Chuubyou Gekihatsu Boy – 02 – Taking Out the Trash and Making Friends Along the Way

The culprit in the “throwing things at Mizuki” mystery turns out not to be Rei/Purple, but Sekiya, a third-year who asked class rep Watase Nanako out. She never outright rejected him but said she needed time to think about it, and in the meantime, Sekiya has been stalking her, while taking his frustrations out on Mizuki.

In a meeting Nakamura/Black’s house, the club determines that the best way to get Sekiya off Watase’s back is to make it appear she has a boyfriend, even if it’s a fake one for that purpose. While “pretty boy” Tomoki/Yellow is the most obvious choice, Watase picks a wild card in Nakamura, judging him the best guy to get the job done.

She doesn’t get Nakamura Kazuhiro, but Hououin Kyouma Ryushouin Touga, his chuuni alter-ego. This proves highly effective at the mall where Watase tells Sekiya she’s already dating someone. As Sekiya follows them while they go clothes shopping (Kaz gets soaked in the rain during his introduction), the stalker is constantly kept off balance by all of the chuuni jargon and Watase’s apparent fondness for it (and knack for translating).

By the time Touga whips out his “Lost Child Apocalypse” tome (at which which the others got a sneak peak while doing a room search) Sekiya is in full chuunibabble overload.

With the stalker dispatched, Watase expresses her gratitude to Nakamura for helping her out, along with Mizuki for giving her courage to deal with Sekiya face-on. For this, Watase asks if she and Mizuki can be friends, and if she’ll call her by her given name, Nanako. Thus the Hero Club completed two missions: ridding Watase of a pest, and getting Mizuki a new friend.

As for Rei/Purple, there’s still something shifty about him, like he’s hovering over all, controlling things. Mizuki’s suspicions were only intensified when he saw Rei with Sekiya outside the mall bathroom, discussing something. We’ll see if there’s anything to this, or if like last week, attention on Rei is directed to someone else. The preview indicates the latter.

Chuubyou Gekihatsu Boy – 01 (First Impressions) – Those Who are Wise Do Not Court Danger

Transfer student Hijiri Mizuki just wanted to blend into her new class quietly and make new friends. Too bad the day she transferred she has an eye infection necessitating an eyepatch. That eyepatch is a veritable target for precisely the opposite sort she wanted to be associated with: those afflicted with chuunibyou.

They include Noda Yamato, who is obsessed with superhero shows and considers himself a low-key hero. To be fair, he and his fellow members of the Hero Club are known for performing acts of kindness and assistance for people. When she can’t come out and tell the friendly class rep Wakase that she wants help making friends (and who can blame her?), Wakase sends Mizuki to their club, who make her their latest client, and she meets more weirdos.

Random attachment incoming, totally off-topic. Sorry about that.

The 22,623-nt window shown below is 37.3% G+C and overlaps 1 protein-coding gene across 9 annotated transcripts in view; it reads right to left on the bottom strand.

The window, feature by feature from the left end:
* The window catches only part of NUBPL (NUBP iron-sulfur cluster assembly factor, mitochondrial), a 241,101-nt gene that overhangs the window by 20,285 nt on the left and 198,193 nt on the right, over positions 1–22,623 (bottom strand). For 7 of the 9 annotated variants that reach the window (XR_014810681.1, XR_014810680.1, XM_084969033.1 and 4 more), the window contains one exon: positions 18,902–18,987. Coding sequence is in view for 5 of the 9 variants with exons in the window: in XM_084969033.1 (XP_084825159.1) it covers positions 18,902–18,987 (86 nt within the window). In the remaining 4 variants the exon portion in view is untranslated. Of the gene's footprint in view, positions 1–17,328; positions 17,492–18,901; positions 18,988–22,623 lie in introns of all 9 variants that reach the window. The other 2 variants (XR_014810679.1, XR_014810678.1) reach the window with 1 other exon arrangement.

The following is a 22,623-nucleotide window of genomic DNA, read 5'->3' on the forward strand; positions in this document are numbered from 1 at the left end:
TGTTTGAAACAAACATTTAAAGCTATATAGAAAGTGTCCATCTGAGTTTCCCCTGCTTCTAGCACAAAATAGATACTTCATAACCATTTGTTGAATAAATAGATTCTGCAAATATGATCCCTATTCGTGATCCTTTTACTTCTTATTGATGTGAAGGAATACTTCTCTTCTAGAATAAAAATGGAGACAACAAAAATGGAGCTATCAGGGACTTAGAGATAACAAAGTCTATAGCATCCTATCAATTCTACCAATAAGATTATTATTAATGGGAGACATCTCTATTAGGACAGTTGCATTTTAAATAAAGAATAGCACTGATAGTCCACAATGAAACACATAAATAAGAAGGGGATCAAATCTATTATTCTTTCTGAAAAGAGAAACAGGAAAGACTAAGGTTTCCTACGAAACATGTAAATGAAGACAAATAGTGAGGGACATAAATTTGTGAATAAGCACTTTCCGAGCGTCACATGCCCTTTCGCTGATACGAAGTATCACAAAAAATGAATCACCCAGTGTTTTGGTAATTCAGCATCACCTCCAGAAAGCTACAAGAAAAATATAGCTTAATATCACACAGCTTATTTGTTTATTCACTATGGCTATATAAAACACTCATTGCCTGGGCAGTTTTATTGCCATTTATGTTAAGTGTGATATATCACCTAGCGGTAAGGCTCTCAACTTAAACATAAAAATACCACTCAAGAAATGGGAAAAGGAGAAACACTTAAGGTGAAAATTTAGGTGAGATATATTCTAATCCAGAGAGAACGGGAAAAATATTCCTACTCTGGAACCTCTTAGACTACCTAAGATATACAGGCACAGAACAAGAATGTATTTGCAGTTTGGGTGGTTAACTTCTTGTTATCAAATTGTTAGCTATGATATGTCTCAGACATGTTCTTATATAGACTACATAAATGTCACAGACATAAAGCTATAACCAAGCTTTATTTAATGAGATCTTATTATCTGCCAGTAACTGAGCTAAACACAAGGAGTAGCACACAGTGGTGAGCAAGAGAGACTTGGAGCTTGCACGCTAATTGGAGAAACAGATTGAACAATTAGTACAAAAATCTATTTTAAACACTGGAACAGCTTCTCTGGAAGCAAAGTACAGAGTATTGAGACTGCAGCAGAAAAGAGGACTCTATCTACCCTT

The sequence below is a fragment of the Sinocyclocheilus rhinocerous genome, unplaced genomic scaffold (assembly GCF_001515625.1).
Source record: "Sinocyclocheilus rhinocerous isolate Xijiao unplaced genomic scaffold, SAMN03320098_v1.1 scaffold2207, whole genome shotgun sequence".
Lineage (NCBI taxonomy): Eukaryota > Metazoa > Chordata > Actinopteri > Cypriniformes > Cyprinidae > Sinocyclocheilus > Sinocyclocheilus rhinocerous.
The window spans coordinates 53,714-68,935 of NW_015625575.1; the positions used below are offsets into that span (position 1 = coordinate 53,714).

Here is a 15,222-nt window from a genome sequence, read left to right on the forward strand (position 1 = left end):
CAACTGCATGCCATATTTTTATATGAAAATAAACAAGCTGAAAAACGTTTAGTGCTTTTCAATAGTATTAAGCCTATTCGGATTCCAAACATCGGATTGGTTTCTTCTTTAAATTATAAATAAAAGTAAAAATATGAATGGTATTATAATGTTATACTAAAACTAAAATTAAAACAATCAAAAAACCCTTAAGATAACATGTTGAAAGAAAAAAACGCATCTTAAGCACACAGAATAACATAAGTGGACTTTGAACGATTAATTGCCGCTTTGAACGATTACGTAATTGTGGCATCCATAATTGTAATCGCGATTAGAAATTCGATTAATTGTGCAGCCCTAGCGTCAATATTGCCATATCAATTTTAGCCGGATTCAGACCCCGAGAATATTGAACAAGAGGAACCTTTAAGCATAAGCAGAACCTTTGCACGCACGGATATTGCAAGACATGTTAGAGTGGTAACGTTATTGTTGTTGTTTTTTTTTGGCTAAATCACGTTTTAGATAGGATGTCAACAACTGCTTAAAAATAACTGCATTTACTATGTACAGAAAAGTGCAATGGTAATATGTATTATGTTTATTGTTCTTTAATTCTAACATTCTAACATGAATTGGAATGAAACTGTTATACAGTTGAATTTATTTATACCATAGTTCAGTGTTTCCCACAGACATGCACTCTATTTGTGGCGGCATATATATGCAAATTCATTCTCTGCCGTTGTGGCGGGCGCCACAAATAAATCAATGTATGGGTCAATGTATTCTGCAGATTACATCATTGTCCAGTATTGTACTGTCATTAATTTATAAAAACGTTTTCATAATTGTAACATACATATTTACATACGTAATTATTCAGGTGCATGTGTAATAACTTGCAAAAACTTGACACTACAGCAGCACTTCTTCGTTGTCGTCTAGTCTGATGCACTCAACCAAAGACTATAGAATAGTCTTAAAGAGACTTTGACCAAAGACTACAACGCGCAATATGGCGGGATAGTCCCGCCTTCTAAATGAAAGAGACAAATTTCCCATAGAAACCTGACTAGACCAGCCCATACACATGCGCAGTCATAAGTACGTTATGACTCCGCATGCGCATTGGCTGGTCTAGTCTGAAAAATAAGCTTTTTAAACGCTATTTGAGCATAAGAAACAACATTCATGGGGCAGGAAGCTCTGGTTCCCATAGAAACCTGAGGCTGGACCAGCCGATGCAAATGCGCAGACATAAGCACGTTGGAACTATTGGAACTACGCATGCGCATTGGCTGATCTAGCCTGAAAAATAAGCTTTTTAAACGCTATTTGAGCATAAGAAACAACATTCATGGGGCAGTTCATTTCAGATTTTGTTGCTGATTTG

Takashima Tomoki is handsome but only likes 2D girls. The theatrical Nakamura Kazuhiro dresses like Ikari Gendo and believes he’s the spawn of an angel and devil. Tsukumo Rei, well…aside from wearing bright clothes and cat-themed accessories, we don’t learn much about him, except that he’s by far the most standoffish.

Noda plants the seed that the others (excepting Rei) quickly adopt and embellish: Mizuki’s eyepatch is a result of her having yet to awaken the latent powers contained within, and instances of numerous projectiles thrown in Mizuki’s direction (a soccer ball, a rubber flamingo, and a shuttlecock) indicate that “the Agency” is hellbent on eliminating her before her powers awaken.

This is all delusional chuuni nonsense, but concurrent with that investigation, Noba is hard at work making hundreds of paper airplanes to launch from the roof during a school sports event, each with a call to make friends on Mizuki’s behalf. So Noba is trying to help—just in way she finds incredibly embarrassing. Mizuki also learns that Noba is popular due to his considerable sports acumen (and ability to jump from great heights without injury) and Tomoki also has lots of real guy friends.

Once she’s on the field for the sports event, the biggest object yet to threaten her, a basketball hoop, starts to come down after a gust of wind that blows up mere moments after she sneezes, unwittingly dodging another soccer ball, and her eyepatch falls off. From that point on, Noba & Co. believe she’s awakened, but the threat of the Agency lingers, and Nakamura fingering Tsukumo Rei as the mastermind behind the series of attacks. Rei, for his part, smirks as a found-out villain would.

But this is only the beginning! Mizuki didn’t get the group of friends she wanted, but they’re so damn sincere in their delusions, she actually starts to kinda-sorta believe some of their chuuni nonsense. I first heard Mizuki’s seiyu, Akasaki Chinatsu, in Kill Me Baby! a zany, rapid-fire adaptation of a 4-koma comic. In that she was usually the manic comic instigator, but here she expertly plays the exhausted straight-man.

The rest of the cast is equally game, and while their particular chuunibyou antics are nothing I haven’t seen before, I appreciated the various different styles of chuuni bouncing off each other, and the execution and attention to detail are above reproach.

If you’re kinda over depictions of chuunibyou, I wouldn’t blame you; this wasn’t on my initial Fall 2019 list for that very reason! Nvertheless, the heartening and charm-filled Outburst Dreamer Boys is a fun, breezy, better-than-average-looking show I’ll be watching more of, both to see what further antics Mizuki is subjected to, and to find out if she ever gets used to it or—lord forbid—participates in!